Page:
I leave you with a few highlights from the book which I found inspiring or interesting or just well written.
💬On self-improvement and choosing your problems:
“Self-improvement and success often occur together. But that doesn’t necessarily mean they’re the same thing.”
“We feel guilty for feeling guilty. We get angry about getting angry. We get anxious about feeling anxious. What is wrong with me?”
“Look, this is how it works. You’re going to die one day. I know that’s kind of obvious, but I just wanted to remind you in case you’d forgotten. You and everyone you know are going to be dead soon. And in the short amount of time between here and there, you have a limited amount of fucks to give. Very few, in fact. And if you go around giving a fuck about everything and everyone without conscious thought or choice—well, then you’re going to get fucked.”
“…when a person has no problems, the mind automatically finds a way to invent some.”
“This, in a nutshell, is what “self-improvement” is really about: prioritizing better values, choosing better things to give a fuck about. Because when you give better fucks, you get better problems. And when you get better problems, you get a better life.”
“Technology has solved old economic problems by giving us new psychological problems.”
“The first layer of the self-awareness onion is a simple understanding of one’s emotions. “This is when I feel happy.” “This makes me feel sad.” “This gives me hope.””
“The second layer of the self-awareness onion is an ability to ask why we feel certain emotions.”
“Emotions are simply biological signals designed to nudge you in the direction of beneficial change.”
“The true measurement of self-worth is not how a person feels about her positive experiences, but rather how she feels about her negative experiences.”
“The ticket to emotional health, like that to physical health, comes from eating your veggies—that is, accepting the bland and mundane truths of life: truths such as “Your actions actually don’t matter that much in the grand scheme of things” and “The vast majority of your life will be boring and not noteworthy, and that’s okay.””
“Pleasure is a false god. Research shows that people who focus their energy on superficial pleasures end up more anxious, more emotionally unstable, and more depressed.”
“As Freud once said, “One day, in retrospect, the years of struggle will strike you as the most beautiful.””
“Some of the most difficult and stressful moments of our lives also end up being the most formative and motivating. Some of the best and most gratifying experiences of our lives are also the most distracting and demotivating.”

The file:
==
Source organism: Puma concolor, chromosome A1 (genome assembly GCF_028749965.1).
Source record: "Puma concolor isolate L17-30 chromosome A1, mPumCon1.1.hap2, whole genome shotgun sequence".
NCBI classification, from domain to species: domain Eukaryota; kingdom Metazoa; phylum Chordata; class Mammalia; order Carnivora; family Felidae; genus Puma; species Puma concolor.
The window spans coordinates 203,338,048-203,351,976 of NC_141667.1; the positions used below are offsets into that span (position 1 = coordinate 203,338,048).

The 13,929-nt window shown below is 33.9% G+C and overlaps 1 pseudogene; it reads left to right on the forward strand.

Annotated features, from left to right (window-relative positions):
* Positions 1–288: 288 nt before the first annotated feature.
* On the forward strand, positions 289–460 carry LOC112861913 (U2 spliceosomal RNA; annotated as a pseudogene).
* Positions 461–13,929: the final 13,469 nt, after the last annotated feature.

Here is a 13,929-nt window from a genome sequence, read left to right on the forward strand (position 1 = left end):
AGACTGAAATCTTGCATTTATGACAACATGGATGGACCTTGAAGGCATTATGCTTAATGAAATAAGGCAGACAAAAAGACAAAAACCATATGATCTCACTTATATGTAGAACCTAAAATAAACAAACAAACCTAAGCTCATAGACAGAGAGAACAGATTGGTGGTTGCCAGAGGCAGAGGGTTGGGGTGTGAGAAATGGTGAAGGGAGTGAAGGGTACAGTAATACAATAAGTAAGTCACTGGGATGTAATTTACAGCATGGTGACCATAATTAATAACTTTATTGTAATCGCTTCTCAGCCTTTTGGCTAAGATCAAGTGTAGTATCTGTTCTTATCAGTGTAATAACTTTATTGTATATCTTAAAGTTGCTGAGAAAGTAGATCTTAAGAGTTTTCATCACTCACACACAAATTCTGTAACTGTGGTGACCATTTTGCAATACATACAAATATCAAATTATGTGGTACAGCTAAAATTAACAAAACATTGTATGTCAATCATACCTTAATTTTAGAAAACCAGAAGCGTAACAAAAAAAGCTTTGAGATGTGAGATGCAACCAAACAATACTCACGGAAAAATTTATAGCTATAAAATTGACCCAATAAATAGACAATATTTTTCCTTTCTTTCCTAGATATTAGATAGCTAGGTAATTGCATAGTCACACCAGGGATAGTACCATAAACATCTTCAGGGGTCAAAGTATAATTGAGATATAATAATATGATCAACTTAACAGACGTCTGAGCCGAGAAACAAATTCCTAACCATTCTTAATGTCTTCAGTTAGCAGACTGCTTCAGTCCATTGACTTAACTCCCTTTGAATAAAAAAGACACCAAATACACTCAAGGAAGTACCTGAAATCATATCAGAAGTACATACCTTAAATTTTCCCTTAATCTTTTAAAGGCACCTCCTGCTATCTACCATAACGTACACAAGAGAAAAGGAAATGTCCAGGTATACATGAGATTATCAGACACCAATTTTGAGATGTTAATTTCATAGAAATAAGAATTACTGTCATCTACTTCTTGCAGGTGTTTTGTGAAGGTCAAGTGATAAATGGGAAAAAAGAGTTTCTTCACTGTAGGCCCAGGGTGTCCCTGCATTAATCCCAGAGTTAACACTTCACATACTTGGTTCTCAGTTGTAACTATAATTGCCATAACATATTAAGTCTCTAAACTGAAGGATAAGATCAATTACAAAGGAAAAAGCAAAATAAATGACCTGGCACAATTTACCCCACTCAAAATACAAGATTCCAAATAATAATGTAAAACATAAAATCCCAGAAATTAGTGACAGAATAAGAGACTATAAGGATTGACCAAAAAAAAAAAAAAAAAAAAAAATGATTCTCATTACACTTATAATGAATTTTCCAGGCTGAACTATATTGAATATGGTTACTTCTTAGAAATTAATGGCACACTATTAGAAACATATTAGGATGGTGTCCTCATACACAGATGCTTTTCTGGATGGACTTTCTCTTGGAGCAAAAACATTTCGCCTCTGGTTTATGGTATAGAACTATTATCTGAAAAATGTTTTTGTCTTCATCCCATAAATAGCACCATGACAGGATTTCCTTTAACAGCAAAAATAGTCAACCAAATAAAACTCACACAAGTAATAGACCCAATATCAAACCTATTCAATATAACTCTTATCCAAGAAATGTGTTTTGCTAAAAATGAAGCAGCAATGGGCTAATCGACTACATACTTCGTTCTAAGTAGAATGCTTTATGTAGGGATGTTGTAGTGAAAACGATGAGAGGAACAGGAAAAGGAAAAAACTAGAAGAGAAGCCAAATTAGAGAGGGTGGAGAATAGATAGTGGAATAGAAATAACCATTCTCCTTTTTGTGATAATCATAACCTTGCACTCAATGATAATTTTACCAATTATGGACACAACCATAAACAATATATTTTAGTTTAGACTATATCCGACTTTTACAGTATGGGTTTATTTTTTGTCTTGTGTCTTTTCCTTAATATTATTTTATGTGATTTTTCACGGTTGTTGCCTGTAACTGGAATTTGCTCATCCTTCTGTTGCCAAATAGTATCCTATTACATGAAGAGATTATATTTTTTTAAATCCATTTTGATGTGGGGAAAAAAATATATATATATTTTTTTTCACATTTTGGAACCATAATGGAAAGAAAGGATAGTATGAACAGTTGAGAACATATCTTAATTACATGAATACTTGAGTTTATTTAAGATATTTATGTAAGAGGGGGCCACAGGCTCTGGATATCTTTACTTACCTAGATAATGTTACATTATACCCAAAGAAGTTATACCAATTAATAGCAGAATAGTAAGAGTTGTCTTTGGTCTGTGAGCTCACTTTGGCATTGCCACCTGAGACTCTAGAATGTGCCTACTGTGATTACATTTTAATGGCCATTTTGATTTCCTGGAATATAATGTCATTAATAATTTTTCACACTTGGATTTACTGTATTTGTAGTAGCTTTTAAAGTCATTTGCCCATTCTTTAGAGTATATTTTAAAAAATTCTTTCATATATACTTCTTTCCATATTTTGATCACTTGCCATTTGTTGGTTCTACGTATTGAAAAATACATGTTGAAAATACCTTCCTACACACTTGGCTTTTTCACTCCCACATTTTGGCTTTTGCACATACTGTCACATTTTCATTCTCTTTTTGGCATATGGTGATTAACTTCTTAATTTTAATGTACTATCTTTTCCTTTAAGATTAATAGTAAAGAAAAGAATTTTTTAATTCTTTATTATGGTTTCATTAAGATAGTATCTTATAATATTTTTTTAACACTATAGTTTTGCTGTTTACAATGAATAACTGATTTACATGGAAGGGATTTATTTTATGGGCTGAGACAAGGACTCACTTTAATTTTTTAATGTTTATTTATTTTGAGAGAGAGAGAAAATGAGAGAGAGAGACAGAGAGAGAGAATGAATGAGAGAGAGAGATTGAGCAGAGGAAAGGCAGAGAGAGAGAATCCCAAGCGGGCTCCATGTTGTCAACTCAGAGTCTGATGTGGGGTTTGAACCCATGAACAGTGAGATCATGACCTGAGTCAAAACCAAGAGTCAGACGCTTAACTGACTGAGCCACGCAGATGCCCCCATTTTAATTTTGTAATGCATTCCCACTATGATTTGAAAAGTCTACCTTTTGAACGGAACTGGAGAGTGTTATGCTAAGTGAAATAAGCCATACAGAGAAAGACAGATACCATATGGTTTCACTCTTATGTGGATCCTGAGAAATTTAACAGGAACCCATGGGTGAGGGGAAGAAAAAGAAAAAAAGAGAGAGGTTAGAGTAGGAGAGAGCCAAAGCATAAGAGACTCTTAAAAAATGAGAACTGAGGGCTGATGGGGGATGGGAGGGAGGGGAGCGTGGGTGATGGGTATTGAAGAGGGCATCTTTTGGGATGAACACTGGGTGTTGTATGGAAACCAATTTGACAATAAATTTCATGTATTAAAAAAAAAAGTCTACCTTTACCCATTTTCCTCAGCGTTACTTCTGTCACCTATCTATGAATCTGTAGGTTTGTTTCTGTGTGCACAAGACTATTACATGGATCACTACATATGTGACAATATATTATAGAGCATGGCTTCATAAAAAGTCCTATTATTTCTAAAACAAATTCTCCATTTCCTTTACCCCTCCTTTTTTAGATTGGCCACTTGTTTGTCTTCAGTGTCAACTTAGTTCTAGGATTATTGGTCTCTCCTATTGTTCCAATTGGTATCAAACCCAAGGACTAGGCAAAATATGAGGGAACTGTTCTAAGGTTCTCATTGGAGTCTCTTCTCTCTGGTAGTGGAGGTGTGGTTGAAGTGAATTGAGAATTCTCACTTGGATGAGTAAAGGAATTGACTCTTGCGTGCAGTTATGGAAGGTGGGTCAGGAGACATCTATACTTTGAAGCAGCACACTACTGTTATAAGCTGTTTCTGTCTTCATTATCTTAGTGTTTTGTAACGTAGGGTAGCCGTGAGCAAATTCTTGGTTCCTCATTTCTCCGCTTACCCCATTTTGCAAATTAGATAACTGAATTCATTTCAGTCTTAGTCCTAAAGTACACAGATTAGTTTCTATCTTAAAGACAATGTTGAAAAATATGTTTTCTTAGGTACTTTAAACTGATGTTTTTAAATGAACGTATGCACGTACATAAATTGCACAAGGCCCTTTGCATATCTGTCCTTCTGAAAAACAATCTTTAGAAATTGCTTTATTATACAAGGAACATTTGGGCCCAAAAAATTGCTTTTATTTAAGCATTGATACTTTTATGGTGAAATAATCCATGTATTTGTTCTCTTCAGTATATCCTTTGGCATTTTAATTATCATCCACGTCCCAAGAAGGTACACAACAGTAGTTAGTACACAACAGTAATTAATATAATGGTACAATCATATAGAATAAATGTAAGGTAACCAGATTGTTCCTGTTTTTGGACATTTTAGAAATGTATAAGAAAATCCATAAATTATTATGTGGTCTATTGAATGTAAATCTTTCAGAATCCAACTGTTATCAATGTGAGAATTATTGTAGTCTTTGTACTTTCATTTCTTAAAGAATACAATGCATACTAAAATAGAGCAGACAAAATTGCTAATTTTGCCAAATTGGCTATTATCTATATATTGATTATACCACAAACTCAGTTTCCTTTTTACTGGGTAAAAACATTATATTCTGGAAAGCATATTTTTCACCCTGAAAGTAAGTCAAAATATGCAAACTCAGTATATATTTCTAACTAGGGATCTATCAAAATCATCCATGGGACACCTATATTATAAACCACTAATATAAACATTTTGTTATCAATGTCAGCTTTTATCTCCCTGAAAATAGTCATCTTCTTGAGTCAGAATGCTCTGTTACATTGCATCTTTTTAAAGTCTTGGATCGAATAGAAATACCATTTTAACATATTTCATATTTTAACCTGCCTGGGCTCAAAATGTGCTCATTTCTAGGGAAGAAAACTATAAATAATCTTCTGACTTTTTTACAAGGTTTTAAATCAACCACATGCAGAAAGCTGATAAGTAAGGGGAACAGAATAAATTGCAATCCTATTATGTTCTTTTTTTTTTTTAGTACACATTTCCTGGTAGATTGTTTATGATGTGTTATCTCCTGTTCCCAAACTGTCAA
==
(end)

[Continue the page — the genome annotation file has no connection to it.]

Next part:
“Constant positivity is a form of avoidance, not a valid solution to life’s problems—problems which, by the way, if you’re choosing the right values and metrics, should be invigorating you and motivating you.”
💬On choices you make in life:
“…when you chose it freely and prepared for it, it was a glorious and important milestone in your life. When it was forced upon you against your will, it was one of the most terrifying and painful experiences of your life.”
“This is the realization that we, individually, are responsible for everything in our lives, no matter the external circumstances.”
“We don’t always control what happens to us. But we always control how we interpret what happens to us, as well as how we respond.”
“To not give a fuck about anything is still to give a fuck about something.”
“An overbearing mother may take responsibility for every problem in her children’s lives. Her own entitlement then encourages an entitlement in her children, as they grow up to believe other people should always be responsible for their problems. (This is why the problems in your romantic relationships always eerily resemble the problems in your parents’ relationship.)”
“The mark of an unhealthy relationship is two people who try to solve each other’s problems in order to feel good about themselves. Rather, a healthy relationship is when two people solve their own problems in order to feel good about each other.”
“The setting of proper boundaries doesn’t mean you can’t help or support your partner or be helped and supported yourself. You both should support each other. But only because you choose to support and be supported. Not because you feel obligated or entitled.”
“Bukowski once wrote, “We’re all going to die, all of us. What a circus! That alone should make us love each other, but it doesn’t. We are terrorized and flattened by life’s trivialities; we are eaten up by nothing.””
Thanks for reading!